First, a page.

In the previous post we have reduced the “three-step mixing” over SL(2,q), the group of 2×2 matrices over the field with q elements with determinant 1, to the following statement about mixing of conjugacy classes.

**Theorem 1.**[Mixing of conjugacy classes of SL(2,q)] Let G = SL(2,q). With probability ≥ 1 -|G|^{-Ω(1)} over uniform a,b in G, the distribution C(a)C(b) is |G|^{-Ω(1)} close in statistical distance to uniform.

Here and throughout this post, C(g) denotes a uniform element from the conjugacy class of g, and every occurrence of C corresponds to an independent draw.

In this post we sketch a proof of Theorem 1, following [GV15]. Similar theorems were proved already. For example Shalev [Sha08] proves a version of Theorem 1 without a quantitative bound on the statistical distance. It is possible to plug some more representation-theoretic information into Shalev’s proof and get the same quantitative bound as in Theorem 1, though I don’t have a good reference for this extra information. However the proof in [Sha08] builds on a number of other things, which also means that if I have to prove a similar but not identical statement, as we had to do in [GV15], it would be hard for me.

Instead, here is how you can proceed to prove the theorem. First, we remark that the distribution of C(a)C(b) is the same as that of

C(C(a)C(b)),

because for uniform x, y, and z in F_{q} we have the following equalities of distributions:

C(C(a)C(b)) = x^{-1}(y^{-1}ayz^{-1}bz)x = x^{-1}(y^{-1}ayxx^{-1}z^{-1}bz)x = C(a)C(b)

where the last equality follows by replacing y with yx and z with zx.

That means that we get one conjugation “for free” and we just have to show that C(a)C(b) falls into various conjugacy classes with the right probability.

Now the great thing about SL(2,q) is that you can essentially think of it as made up of q conjugacy classes each of size q^{2} (the whole group has size q^{3} – q). This is of course not exactly correct, in particular the identity element obviously gives a conjugacy class of size 1. But except for a constant number of conjugacy classes, every conjugacy class has size q^{2} up to lower-order terms. This means that what we have to show is simply that the conjugacy class of C(a)C(b) is essentially uniform over conjugacy classes.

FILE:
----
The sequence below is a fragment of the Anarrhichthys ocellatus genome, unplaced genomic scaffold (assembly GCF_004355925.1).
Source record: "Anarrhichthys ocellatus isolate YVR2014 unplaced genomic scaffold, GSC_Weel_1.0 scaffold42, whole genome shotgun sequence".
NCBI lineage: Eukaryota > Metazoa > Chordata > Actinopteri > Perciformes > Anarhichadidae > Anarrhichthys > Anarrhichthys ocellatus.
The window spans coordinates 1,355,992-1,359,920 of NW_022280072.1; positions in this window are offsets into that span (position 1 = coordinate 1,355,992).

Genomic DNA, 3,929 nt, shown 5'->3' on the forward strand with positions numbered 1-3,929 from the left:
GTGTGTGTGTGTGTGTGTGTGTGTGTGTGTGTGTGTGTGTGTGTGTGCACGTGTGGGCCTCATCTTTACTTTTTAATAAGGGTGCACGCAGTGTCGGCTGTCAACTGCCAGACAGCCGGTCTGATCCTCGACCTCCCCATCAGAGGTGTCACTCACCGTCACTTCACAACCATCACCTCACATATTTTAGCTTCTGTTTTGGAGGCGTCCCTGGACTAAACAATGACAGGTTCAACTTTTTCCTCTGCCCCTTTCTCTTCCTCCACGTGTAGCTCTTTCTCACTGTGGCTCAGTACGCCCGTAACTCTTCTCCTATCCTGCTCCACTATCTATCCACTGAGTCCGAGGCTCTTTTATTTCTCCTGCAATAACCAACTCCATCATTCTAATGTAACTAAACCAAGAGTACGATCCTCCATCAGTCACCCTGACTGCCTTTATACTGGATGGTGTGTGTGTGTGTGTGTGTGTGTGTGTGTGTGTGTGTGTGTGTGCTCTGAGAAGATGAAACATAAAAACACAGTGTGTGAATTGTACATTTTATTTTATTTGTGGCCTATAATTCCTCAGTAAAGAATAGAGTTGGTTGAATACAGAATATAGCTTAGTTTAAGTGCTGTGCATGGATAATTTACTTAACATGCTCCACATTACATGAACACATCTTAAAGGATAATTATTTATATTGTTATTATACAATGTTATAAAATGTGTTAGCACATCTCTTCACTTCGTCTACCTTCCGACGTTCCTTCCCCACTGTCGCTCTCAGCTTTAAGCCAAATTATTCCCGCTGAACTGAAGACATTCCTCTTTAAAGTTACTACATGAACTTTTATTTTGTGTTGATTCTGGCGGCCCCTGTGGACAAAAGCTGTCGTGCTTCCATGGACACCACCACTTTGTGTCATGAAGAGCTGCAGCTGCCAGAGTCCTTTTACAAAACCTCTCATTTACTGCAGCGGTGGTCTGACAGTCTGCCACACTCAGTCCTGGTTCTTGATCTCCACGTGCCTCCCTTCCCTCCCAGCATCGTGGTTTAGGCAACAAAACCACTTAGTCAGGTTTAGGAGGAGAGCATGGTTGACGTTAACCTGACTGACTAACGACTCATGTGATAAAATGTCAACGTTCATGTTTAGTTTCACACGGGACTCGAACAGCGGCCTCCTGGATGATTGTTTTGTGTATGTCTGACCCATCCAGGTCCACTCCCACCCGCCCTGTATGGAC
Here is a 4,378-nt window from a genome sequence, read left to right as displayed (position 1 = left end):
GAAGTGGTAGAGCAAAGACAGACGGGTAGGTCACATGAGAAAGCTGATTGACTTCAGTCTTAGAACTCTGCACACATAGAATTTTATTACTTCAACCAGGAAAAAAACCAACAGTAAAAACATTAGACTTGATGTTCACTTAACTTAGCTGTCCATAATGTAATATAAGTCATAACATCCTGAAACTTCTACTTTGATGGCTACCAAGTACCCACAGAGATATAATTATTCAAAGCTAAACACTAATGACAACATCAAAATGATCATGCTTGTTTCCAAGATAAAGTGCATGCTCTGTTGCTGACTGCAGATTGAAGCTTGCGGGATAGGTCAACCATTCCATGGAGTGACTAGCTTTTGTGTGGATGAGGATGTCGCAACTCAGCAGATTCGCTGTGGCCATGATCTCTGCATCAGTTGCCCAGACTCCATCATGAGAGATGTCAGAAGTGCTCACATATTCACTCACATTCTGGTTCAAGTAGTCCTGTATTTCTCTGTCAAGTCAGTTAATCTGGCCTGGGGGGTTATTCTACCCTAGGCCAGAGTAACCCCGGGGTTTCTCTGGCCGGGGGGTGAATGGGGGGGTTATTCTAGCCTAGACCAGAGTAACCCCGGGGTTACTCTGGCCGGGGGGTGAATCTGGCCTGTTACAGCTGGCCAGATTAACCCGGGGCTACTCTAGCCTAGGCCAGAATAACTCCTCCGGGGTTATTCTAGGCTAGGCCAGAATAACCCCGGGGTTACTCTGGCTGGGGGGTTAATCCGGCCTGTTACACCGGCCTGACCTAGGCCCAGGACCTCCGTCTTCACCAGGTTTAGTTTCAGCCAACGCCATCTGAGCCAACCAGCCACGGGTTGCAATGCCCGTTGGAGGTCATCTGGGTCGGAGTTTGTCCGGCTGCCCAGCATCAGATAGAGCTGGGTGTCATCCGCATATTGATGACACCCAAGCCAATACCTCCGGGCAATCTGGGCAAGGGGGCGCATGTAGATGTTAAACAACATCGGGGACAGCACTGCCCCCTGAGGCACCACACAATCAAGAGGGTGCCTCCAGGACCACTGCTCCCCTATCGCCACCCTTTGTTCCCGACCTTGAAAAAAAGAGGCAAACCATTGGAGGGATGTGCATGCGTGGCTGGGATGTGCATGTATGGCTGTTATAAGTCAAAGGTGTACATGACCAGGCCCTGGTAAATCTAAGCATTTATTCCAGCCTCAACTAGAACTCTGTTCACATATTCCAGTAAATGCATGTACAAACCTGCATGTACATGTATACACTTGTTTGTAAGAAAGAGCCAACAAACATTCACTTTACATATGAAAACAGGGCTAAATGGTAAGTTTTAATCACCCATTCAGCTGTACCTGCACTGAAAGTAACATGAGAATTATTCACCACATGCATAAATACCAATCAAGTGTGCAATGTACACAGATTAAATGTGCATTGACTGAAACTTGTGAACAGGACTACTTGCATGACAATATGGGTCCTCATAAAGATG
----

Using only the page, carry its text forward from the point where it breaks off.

Next, the trace map Tr : SL(2,q) → F_{q} is essentially a bijection between conjugacy classes and the field F_{q}. To see this recall that the trace map satisfies the cyclic property:

Tr xyz = Tr yzx.

This implies that

Tr u^{-1}au = Tr auu^{-1} = Tr a,

and so conjugate elements have the same trace. On the other hand, the q matrixes

x 1

1 0

for x in F_{q} all have different traces, and by what we said above their conjugacy classes make up essentially all the group.

Putting altogether, what we are trying to show is that

Tr C(a)C(b)

is |G|^{-Ω(1)} close to uniform over F_{ q} in statistical distance.

Furthermore, again by the cyclic property we can consider without loss of generality

Tr aC(b)

instead, and moreover we can let a have the form

0 1

1 w

and b have the form

v 1

1 0

(there is no important reason why w is at the bottom rather than at the top).

Writing a generic g in SL(2,q) as the matrix

u_{1} u_{2}

u_{3} u_{4}

you can now with some patience work out the expression

Tr au^{-1}bu = vu_{ 3}u_{4} – u_{3}^{2} + u_{ 4}^{2} – vu_{ 1}u_{2} + u_{1}^{2} – vwu_{ 2}u_{3} + wu_{1}u_{3} – u_{2}^{2} – wu_{ 2}u_{4}.

What we want to show is that for typical choices of w and v, the value of this polynomial is q^{-Ω(1)} close to uniform over F_{ q} for a uniform choice of u subject to the determinant of u being 1, i.e, u_{1}u_{4} – u_{2}u_{3} = 1.

Maybe there is some machinery that immediately does that. Lacking the machinery, you can use the equation u_{1}u_{4} – u_{2}u_{3} = 1 to remove u_{4} by dividing by u_{1} (the cases where u_{1} = 0 are few and do not affect the final answer). Now you end up with a polynomial p in three variables, which we can rename x, y, and z. You want to show that p(x,y,z) is close to uniform, for uniform choices for x,y,z. The benefit of this substitution is that we removed the annoying condition that the determinant is one.

To argue about p(x,y,z), the DeMillo–Lipton–Schwartz-Zippel lemma comes to mind, but is not sufficient for our purposes. It is consistent with that lemma that the polynomial doesn’t take a constant fraction of the values of the field, which would give a constant statistical distance. One has to use more powerful results known as the Lang-Weil theorem. This theorem provides under suitable conditions on p a sharp bound on the probability that p(x,y,z) = a for a fixed a in F_{q}. The probability is 1∕q plus lower-order terms, and then by summing over all a in F_{q} one obtains the desired bound on the statistical distance.

I am curious if there is a way to get the statistical distance bound without first proving a point-wise bound.

To apply the Lang-Weil theorem you have to show that the polynomial is “absolutely irreducible,” i.e., irreducible over any algebraic extension of the field. This can be proven from first principles by a somewhat lengthy case analysis.